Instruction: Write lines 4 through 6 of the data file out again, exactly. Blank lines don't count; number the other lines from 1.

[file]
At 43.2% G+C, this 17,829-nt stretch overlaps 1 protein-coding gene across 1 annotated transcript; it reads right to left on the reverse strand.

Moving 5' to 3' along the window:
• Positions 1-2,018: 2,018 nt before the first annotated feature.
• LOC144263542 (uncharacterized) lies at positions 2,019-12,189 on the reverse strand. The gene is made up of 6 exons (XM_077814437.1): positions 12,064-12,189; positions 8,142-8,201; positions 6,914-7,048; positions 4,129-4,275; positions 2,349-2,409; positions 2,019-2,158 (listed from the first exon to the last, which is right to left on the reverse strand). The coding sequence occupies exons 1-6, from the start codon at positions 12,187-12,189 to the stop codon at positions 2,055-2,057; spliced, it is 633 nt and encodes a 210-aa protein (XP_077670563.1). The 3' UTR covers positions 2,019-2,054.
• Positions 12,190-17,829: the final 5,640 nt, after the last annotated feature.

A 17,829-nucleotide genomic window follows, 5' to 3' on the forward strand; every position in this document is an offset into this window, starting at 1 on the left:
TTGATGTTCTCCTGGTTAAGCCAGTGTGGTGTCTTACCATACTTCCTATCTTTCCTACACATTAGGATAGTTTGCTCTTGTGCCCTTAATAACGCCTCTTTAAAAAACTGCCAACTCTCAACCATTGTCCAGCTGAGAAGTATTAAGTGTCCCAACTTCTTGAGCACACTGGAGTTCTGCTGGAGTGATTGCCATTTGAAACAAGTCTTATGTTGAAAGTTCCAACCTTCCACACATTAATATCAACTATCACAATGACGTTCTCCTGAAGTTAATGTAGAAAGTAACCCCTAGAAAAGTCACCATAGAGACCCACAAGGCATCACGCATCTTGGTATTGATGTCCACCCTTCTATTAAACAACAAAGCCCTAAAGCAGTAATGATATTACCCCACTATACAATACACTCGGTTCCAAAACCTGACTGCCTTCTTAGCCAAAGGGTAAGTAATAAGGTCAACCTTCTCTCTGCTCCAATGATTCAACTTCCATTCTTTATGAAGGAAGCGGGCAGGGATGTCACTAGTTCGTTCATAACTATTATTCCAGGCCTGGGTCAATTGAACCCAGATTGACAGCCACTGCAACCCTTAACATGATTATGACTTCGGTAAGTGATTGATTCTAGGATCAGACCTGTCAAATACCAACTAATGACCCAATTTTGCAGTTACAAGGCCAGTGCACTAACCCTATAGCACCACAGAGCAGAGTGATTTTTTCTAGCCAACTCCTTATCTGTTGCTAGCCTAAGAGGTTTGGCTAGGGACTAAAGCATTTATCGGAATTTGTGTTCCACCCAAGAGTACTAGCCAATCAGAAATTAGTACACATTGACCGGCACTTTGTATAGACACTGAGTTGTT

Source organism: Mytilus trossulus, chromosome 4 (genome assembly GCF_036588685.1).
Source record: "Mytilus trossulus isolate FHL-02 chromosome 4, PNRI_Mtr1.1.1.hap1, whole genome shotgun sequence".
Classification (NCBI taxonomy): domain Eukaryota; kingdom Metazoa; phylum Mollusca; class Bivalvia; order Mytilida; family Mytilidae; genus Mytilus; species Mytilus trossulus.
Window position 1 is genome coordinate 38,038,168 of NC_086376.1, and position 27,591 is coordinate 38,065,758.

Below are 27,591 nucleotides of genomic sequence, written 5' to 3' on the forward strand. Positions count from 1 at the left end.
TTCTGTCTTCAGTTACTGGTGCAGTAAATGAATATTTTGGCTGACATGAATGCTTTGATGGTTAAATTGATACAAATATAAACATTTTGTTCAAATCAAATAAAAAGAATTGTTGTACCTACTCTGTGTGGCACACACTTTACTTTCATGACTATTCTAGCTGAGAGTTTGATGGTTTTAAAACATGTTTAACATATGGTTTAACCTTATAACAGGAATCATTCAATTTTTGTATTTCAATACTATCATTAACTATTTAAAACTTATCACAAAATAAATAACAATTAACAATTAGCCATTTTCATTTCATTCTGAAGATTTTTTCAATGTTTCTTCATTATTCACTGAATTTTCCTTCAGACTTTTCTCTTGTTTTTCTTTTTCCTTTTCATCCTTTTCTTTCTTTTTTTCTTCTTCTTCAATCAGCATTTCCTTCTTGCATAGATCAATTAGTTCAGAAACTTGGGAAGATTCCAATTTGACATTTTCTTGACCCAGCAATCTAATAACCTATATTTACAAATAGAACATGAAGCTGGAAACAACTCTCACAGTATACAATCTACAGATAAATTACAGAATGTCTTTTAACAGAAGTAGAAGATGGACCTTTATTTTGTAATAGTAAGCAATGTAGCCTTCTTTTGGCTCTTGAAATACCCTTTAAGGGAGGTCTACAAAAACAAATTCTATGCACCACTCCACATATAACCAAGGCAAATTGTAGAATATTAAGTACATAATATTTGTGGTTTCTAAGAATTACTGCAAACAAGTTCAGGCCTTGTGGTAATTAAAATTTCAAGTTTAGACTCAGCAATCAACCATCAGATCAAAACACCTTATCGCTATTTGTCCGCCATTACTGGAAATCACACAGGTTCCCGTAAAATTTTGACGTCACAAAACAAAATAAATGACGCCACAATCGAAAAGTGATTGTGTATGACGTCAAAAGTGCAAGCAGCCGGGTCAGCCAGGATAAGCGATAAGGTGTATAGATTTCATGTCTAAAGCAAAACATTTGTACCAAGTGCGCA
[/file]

• LOC144263542 (uncharacterized) lies at positions 2,019-12,189 on the reverse strand. The gene is made up of 6 exons (XM_077814437.1): positions 12,064-12,189; positions 8,142-8,201; positions 6,914-7,048; positions 4,129-4,275; positions 2,349-2,409; positions 2,019-2,158 (listed from the first exon to the last, which is right to left on the reverse strand). The coding sequence occupies exons 1-6, from the start codon at positions 12,187-12,189 to the stop codon at positions 2,055-2,057; spliced, it is 633 nt and encodes a 210-aa protein (XP_077670563.1). The 3' UTR covers positions 2,019-2,054.
• Positions 12,190-17,829: the final 5,640 nt, after the last annotated feature.

A 17,829-nucleotide genomic window follows, 5' to 3' on the forward strand; every position in this document is an offset into this window, starting at 1 on the left: